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State Attorney General approves Dignity Health merger

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The California Attorney General's Office approved a planned merger between Dignity Health and Catholic Health Initiatives, but not before adding several conditions on the deal.

GREEN LIGHT The California Attorney General’s Office approved a merger between Dignity Health and Catholic Health Initiatives, but set several conditions on both organizations. - FILE PHOTO BY DYLAN HONEA-BAUMANN
  • File Photo By Dylan Honea-Baumann
  • GREEN LIGHT The California Attorney General’s Office approved a merger between Dignity Health and Catholic Health Initiatives, but set several conditions on both organizations.

According to the conditions set by the Attorney General's Office, the newly formed organization, called Common Spirit Health, will operate nearly 140 hospitals in 16 states, including 30 hospitals in California. That includes French Medical Center in SLO and Arroyo Grande Community Hospital. The new organization must maintain emergency and women's health care services for the next 10 years, among other conditions.

"Our office carefully reviewed this transaction to protect patients and our communities here in California, and our office will monitor compliance with the conditions," Sean McCluskie, chief deputy to the attorney general, said in a written statement on the decision.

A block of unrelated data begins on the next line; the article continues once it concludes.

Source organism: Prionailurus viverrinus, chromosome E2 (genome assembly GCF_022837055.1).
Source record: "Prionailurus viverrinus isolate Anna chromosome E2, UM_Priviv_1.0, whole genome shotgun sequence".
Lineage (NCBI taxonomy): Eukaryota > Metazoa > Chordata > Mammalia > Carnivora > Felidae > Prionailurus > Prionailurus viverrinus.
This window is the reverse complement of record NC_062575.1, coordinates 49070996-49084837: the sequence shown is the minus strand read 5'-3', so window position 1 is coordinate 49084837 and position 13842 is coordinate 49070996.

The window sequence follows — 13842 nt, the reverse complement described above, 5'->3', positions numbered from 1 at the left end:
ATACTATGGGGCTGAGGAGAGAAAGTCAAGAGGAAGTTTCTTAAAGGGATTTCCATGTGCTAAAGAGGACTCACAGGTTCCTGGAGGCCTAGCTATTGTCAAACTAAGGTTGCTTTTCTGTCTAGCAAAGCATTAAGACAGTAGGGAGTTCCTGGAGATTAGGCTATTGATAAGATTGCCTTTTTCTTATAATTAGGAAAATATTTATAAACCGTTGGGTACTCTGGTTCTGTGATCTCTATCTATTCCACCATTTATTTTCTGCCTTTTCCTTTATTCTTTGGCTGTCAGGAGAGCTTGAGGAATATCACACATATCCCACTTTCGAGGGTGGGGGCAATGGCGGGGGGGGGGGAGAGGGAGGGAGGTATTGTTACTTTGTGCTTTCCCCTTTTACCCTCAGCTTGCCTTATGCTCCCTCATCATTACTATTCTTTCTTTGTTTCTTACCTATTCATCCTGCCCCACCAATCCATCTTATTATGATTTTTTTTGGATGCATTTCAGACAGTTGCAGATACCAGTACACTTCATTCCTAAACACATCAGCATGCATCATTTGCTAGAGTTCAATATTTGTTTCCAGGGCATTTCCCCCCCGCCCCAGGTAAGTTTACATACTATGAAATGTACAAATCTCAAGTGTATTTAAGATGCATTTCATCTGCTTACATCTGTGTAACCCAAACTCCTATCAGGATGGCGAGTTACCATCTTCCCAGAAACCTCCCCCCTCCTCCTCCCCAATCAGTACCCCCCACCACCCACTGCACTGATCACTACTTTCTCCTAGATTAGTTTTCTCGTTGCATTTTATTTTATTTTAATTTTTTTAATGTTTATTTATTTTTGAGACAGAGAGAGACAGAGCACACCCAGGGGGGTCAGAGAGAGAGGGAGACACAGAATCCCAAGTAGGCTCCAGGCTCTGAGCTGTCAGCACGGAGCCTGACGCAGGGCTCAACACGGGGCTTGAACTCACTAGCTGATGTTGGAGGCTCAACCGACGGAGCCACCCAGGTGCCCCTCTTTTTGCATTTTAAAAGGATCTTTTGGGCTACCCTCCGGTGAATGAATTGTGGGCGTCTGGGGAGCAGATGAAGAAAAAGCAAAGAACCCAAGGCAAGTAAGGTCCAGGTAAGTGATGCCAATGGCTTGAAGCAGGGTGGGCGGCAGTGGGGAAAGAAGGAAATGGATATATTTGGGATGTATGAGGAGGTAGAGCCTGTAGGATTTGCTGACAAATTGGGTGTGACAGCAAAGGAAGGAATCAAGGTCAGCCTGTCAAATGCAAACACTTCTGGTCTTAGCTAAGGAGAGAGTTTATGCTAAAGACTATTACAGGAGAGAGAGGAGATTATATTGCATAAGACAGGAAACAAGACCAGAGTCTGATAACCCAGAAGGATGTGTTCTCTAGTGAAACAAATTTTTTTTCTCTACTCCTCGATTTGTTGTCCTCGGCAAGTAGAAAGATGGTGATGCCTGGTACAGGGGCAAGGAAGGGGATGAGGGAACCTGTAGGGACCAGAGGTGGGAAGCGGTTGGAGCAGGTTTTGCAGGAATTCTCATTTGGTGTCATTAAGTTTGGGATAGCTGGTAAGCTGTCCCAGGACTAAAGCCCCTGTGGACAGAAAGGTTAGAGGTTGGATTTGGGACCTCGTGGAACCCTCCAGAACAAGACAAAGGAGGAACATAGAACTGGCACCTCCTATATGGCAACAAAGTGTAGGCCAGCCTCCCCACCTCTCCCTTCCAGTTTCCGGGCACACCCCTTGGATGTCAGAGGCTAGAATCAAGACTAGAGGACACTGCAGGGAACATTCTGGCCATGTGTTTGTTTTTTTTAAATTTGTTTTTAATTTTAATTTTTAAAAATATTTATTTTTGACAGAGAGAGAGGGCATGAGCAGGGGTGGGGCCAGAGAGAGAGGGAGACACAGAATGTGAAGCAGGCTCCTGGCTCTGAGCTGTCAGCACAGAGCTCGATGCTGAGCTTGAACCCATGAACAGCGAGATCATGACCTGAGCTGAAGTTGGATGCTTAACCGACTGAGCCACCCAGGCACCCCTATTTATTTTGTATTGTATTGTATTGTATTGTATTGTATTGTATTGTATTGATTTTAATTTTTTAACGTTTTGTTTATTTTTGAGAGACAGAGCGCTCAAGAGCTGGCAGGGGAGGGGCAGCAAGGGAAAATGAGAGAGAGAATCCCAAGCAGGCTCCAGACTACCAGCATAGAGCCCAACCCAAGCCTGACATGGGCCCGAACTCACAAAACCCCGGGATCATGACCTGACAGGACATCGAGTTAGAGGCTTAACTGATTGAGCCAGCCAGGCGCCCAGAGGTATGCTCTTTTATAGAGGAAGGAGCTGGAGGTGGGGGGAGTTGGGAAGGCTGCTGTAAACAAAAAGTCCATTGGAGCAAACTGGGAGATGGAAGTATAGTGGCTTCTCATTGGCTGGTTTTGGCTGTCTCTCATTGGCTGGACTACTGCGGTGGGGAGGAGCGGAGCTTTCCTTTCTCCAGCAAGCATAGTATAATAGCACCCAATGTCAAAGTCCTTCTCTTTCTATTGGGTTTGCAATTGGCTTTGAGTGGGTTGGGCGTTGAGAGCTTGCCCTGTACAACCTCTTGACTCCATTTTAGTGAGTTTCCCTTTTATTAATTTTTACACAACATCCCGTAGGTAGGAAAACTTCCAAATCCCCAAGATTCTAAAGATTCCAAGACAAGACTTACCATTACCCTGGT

In addition to maintaining those services, the conditions also include stronger protections for financially needy individuals struggling with the high cost of health care.

The decision by the Attorney General's Office comes after a lengthy public comment process on the proposed merger. In addition to receiving more than 500 written comments from the public, the office also held 17 public meetings across the state, including one in San Luis Obispo in September. At those meetings, some residents raised concerns that the merger would negatively impact the availability and quality of health services for women, LGBTQ individuals, and the poor. In a Nov. 21 written statement on the decision, Dignity Health President and CEO Lloyd Dean said the organization would maintain its facilities and services, and characterized the attorney general's review as "extensive" and "an important step forward."

"This review process offered a chance to hear directly from people in our communities, and we heard over and over how important our services are to the areas we serve," Dean said in the statement. "Our alignment and the consent of the Attorney General's Office will help ensure we can continue providing care for many years to come." Δ

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